C++ modifying struct values from function by reference (potentially compile order issue)

c++compilationfunctionreferencestruct

I've been doing a fair amount of reading on passing a struct member to a function. However if someone could clarify where I am going wrong I would appreciate it. I predict this is more a compile order / definition error than anything, although there may be syntax errors also.

As I understand it, I am able to modify the struct members data, and avoid any copying by passing as a reference (in this case NOT a pointer). This method will also allow me to keep the dotted notation for accessing individual members inside the function.

Main.cpp:

// include headers
struct foo{
  int a;
  int b;
}foo_data;

int main(){
  foo_data.a = 1; // assign some values to the member in standard format.
  foo_data.b = 2;

  function(foo_data);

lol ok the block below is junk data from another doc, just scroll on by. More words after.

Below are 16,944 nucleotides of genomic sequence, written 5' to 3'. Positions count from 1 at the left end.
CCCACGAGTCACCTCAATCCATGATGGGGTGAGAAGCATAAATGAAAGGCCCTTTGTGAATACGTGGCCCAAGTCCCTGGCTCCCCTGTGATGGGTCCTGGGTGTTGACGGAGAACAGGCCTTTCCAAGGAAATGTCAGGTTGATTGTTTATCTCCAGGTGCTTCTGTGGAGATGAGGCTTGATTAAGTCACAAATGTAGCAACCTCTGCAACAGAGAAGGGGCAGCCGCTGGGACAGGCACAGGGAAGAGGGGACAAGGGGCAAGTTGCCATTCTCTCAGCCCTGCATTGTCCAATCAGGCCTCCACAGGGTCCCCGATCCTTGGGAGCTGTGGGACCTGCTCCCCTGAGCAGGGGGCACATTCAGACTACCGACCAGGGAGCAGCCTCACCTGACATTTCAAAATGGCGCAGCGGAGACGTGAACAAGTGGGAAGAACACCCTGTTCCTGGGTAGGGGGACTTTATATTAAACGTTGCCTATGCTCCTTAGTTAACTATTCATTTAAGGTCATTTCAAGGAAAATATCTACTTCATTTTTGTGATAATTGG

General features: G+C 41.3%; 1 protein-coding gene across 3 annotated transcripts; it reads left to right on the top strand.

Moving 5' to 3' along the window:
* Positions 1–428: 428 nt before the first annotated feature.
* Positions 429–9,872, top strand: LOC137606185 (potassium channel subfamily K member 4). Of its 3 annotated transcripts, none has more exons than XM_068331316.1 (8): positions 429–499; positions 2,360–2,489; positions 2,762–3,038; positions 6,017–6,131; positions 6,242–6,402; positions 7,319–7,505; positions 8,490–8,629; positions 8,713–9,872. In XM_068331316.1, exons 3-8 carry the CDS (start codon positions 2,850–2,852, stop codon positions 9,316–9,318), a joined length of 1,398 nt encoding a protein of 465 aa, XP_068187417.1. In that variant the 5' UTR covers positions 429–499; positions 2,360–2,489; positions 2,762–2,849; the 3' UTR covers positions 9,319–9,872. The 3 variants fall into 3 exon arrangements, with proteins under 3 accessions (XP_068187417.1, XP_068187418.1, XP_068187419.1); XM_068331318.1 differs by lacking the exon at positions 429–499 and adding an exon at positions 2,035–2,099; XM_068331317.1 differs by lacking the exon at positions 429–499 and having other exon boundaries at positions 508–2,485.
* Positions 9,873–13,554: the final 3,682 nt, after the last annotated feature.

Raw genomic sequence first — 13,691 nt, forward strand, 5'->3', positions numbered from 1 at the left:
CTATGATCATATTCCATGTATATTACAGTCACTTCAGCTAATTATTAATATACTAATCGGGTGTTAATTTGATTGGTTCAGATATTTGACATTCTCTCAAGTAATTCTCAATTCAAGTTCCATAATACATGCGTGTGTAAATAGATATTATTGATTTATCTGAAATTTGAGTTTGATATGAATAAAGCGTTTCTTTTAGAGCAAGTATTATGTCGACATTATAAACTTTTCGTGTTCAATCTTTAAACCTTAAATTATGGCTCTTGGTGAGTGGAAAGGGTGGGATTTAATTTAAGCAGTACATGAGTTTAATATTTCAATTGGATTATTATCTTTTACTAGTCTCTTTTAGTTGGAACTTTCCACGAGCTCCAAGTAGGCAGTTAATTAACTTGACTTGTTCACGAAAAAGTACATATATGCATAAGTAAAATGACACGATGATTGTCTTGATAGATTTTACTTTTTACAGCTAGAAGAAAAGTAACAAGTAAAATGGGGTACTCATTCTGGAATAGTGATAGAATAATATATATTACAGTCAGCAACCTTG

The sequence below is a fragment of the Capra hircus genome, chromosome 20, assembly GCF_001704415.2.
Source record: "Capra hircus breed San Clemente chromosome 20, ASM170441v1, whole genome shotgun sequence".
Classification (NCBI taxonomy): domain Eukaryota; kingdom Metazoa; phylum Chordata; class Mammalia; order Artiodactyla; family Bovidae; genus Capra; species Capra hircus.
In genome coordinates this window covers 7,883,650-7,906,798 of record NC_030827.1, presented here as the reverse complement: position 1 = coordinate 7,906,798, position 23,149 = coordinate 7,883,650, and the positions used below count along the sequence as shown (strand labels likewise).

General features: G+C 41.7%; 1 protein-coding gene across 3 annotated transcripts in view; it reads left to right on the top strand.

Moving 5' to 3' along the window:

// should this be &foo_data, am I passing by value here as it is
  // or is the declaration taking care of that? 
}

functions.h:

void function(foo &) // function declaration reference of type foo

functions.cpp:

void function(foo &foo_data) // function definition reference of type foo
{
  foo_data.a; // should == 1
  foo_data.b; // should == 2
}

The errors typically relate to undeclared identifiers, being foo_data. Do I need to tell tell the declaration in functions.h I am passing it a struct, or in fact an int (reference?)

Thanks!

Best Solution

The class definition for foo must be visible to both main and function. Do it like this:

// File foo.hpp

struct foo { int a; int b; };
void function(foo &);

// File main.cpp

#include "foo.hpp"

int main()
{
    foo foo_data;
    foo_data.a = 1;
    function(foo_data);
}

// File foo.cpp

#include "foo.hpp"

void function(foo & x)
{
     // use x.a, x.b etc.
}

If your function only needs to read the values, you can declare it with a foo const & argument.

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